The amendment will step up to the plate and say we are not going to repeat the subprime fiasco with the Nation's ``greatest generation.'' We are going to, in fact, fund the counselors so they get good, independent information. We are going to make sure those counselors are certified. Right now, they can have a criminal record, they can have no training. This is the wild, wild west out there selling a financial product that is expensive and complicated to our elderly. It does not take a rocket scientist to figure out that is a dangerous combination.

The other thing this amendment does is it is going to prohibit someone who is marketing one of these reverse mortgages from being able to sell another product. Believe it or not, there are actually some people who are sitting down with elderly people right now in America saying: We are going to get you a reverse mortgage and, by the way, at the same time, we are going to sell you a deferred annuity. I don't know how these people look themselves in a mirror.

We had a witness in front of our committee whose mother was in her eighties and sold a deferred annuity and a reverse mortgage at the same time. It is unconscionable to make the sale and make the money. It is a get-rich-quick scheme for some of these sales people. If we can provide certified counselors who are truly independent to make sure that every elderly person understands exactly what they are getting into, and if we can make sure they are not being marketed products that are inappropriate by the same people who are selling them reverse mortgages, and if we can make sure we are not closing a blind eye to this because we are benefiting in the short run from the marketing of these products, then I think reverse mortgages have an appropriate place as one potential help to people in their elderly years who need to get the equity out of their homes for emergencies or medical bills or even to send a loved one to college. Right now, it is a dangerous situation.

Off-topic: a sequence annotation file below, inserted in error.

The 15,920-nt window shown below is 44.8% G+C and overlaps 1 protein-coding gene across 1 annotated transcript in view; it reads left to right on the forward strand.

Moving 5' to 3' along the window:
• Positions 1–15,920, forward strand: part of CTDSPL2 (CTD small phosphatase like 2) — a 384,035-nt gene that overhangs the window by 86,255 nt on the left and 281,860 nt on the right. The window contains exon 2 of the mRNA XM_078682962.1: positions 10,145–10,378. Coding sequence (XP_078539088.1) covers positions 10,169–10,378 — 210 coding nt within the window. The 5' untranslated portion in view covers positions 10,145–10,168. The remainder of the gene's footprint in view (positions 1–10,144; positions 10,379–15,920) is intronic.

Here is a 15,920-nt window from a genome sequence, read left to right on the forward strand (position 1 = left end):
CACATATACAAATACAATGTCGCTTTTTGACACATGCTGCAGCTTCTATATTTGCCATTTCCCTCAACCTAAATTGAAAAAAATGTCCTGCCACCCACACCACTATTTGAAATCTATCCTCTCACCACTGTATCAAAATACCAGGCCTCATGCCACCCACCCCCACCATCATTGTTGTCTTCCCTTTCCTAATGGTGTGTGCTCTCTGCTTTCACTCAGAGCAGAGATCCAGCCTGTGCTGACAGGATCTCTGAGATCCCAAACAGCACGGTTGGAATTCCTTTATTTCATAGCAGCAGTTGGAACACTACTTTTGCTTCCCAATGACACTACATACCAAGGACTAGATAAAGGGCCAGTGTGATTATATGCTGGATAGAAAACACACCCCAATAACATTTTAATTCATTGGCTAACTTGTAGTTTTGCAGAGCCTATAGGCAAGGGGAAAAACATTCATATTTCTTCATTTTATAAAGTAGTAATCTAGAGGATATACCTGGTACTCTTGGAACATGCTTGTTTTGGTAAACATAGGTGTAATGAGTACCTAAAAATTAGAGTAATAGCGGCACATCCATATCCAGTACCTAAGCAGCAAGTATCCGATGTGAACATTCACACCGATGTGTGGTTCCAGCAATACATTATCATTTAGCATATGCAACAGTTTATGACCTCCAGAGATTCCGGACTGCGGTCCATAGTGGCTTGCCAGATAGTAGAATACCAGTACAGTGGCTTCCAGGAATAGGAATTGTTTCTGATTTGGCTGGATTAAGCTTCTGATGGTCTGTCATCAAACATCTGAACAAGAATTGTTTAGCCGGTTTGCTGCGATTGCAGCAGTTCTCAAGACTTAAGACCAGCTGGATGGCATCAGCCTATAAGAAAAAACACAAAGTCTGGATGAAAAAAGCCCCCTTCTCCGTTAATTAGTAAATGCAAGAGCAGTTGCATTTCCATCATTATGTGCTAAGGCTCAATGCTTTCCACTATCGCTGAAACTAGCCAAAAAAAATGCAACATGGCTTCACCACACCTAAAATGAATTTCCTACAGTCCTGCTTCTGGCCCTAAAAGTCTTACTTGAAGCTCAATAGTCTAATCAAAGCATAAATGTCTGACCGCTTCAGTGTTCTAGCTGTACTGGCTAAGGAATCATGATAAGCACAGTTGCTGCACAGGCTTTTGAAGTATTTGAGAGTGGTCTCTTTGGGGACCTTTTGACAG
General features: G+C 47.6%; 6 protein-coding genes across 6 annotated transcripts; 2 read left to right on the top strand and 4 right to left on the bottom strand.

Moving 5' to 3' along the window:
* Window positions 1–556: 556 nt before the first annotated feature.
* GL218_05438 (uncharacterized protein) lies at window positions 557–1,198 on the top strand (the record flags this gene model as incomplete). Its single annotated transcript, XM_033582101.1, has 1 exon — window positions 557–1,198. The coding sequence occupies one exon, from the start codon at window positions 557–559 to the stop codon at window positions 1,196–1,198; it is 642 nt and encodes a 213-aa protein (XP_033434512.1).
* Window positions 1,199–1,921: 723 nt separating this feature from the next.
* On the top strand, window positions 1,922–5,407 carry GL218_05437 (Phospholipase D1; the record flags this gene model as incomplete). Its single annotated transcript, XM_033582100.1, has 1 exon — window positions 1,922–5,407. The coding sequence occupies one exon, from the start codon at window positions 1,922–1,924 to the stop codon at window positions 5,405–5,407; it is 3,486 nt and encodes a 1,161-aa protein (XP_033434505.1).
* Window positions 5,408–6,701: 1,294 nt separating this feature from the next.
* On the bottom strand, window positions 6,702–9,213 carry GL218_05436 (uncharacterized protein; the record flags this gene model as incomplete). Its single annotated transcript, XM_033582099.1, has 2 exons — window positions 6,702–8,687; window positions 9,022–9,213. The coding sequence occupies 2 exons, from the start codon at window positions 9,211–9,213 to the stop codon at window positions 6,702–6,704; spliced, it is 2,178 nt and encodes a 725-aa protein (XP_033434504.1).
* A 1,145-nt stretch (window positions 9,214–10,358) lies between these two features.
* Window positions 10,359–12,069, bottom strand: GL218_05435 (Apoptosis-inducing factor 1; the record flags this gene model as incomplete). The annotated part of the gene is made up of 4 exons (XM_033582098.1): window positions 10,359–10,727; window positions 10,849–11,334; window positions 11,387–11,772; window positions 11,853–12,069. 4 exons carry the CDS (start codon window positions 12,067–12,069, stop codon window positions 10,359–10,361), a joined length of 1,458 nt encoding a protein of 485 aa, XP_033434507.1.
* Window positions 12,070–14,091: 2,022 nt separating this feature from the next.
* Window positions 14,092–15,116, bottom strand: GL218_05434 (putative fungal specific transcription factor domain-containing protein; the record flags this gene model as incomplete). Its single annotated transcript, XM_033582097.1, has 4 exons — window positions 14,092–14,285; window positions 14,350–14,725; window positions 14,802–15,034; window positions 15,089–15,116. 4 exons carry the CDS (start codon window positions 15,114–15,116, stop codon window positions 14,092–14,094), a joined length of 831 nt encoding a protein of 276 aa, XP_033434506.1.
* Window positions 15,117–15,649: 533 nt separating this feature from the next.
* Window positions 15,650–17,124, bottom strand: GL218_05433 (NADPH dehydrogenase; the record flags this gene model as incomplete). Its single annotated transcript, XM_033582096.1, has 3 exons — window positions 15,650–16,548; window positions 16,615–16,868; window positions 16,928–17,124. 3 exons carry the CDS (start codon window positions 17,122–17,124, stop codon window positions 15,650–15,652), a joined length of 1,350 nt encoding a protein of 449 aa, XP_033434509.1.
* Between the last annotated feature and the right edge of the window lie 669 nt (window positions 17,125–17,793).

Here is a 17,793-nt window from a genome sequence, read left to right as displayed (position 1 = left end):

I look forward to hopefully having unanimous, bipartisan support for this amendment. As I say, HUD has been very helpful in drafting this language, along with AARP, along with our colleagues on the other side of the aisle. It is well thought out. I think it is very appropriate, noncontroversial. It is not opposed by the industry. There are many good guys who are doing this work. We want to make sure we are protecting the elderly from the bad guys and making sure we are not standing here 5 years from now saying: Why didn't we do something about reverse mortgages? It is the same kind of dangerous mix we have in the subprime mortgages.

Mr. President, I yield the floor.